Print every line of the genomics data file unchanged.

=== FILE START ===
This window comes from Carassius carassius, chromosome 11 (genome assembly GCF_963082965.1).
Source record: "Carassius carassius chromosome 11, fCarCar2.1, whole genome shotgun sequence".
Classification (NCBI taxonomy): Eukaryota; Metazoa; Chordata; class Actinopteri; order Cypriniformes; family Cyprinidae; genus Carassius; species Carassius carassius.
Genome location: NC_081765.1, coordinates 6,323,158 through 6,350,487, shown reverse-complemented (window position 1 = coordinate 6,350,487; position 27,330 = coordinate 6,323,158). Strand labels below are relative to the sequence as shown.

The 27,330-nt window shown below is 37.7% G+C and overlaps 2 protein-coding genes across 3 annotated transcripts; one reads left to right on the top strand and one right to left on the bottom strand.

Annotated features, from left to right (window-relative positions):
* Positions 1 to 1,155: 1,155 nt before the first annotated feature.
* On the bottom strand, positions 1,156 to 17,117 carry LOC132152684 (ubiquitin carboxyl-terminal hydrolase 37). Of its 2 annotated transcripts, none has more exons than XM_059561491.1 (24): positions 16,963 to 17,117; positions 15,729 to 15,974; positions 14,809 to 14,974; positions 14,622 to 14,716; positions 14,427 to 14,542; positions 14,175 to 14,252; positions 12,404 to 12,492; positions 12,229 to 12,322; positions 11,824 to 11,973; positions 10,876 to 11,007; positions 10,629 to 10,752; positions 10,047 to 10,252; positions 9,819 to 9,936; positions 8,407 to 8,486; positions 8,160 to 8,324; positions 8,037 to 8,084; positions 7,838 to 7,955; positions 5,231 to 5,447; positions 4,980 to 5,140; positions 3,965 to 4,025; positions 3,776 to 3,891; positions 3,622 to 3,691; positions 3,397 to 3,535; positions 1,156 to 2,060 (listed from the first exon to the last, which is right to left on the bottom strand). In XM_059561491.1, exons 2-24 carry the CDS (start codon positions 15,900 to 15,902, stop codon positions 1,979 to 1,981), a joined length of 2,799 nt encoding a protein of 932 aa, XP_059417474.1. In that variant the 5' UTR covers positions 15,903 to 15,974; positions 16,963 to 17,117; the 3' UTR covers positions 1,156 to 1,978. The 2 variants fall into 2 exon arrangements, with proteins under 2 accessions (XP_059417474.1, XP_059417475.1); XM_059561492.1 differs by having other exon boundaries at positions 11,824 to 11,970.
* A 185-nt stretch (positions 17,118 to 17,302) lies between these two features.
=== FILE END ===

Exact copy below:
This window comes from Carassius carassius, chromosome 11 (genome assembly GCF_963082965.1).
Source record: "Carassius carassius chromosome 11, fCarCar2.1, whole genome shotgun sequence".
Classification (NCBI taxonomy): Eukaryota; Metazoa; Chordata; class Actinopteri; order Cypriniformes; family Cyprinidae; genus Carassius; species Carassius carassius.
Genome location: NC_081765.1, coordinates 6,323,158 through 6,350,487, shown reverse-complemented (window position 1 = coordinate 6,350,487; position 27,330 = coordinate 6,323,158). Strand labels below are relative to the sequence as shown.

The 27,330-nt window shown below is 37.7% G+C and overlaps 2 protein-coding genes across 3 annotated transcripts; one reads left to right on the top strand and one right to left on the bottom strand.

Annotated features, from left to right (window-relative positions):
* Positions 1 to 1,155: 1,155 nt before the first annotated feature.
* On the bottom strand, positions 1,156 to 17,117 carry LOC132152684 (ubiquitin carboxyl-terminal hydrolase 37). Of its 2 annotated transcripts, none has more exons than XM_059561491.1 (24): positions 16,963 to 17,117; positions 15,729 to 15,974; positions 14,809 to 14,974; positions 14,622 to 14,716; positions 14,427 to 14,542; positions 14,175 to 14,252; positions 12,404 to 12,492; positions 12,229 to 12,322; positions 11,824 to 11,973; positions 10,876 to 11,007; positions 10,629 to 10,752; positions 10,047 to 10,252; positions 9,819 to 9,936; positions 8,407 to 8,486; positions 8,160 to 8,324; positions 8,037 to 8,084; positions 7,838 to 7,955; positions 5,231 to 5,447; positions 4,980 to 5,140; positions 3,965 to 4,025; positions 3,776 to 3,891; positions 3,622 to 3,691; positions 3,397 to 3,535; positions 1,156 to 2,060 (listed from the first exon to the last, which is right to left on the bottom strand). In XM_059561491.1, exons 2-24 carry the CDS (start codon positions 15,900 to 15,902, stop codon positions 1,979 to 1,981), a joined length of 2,799 nt encoding a protein of 932 aa, XP_059417474.1. In that variant the 5' UTR covers positions 15,903 to 15,974; positions 16,963 to 17,117; the 3' UTR covers positions 1,156 to 1,978. The 2 variants fall into 2 exon arrangements, with proteins under 2 accessions (XP_059417474.1, XP_059417475.1); XM_059561492.1 differs by having other exon boundaries at positions 11,824 to 11,970.
* A 185-nt stretch (positions 17,118 to 17,302) lies between these two features.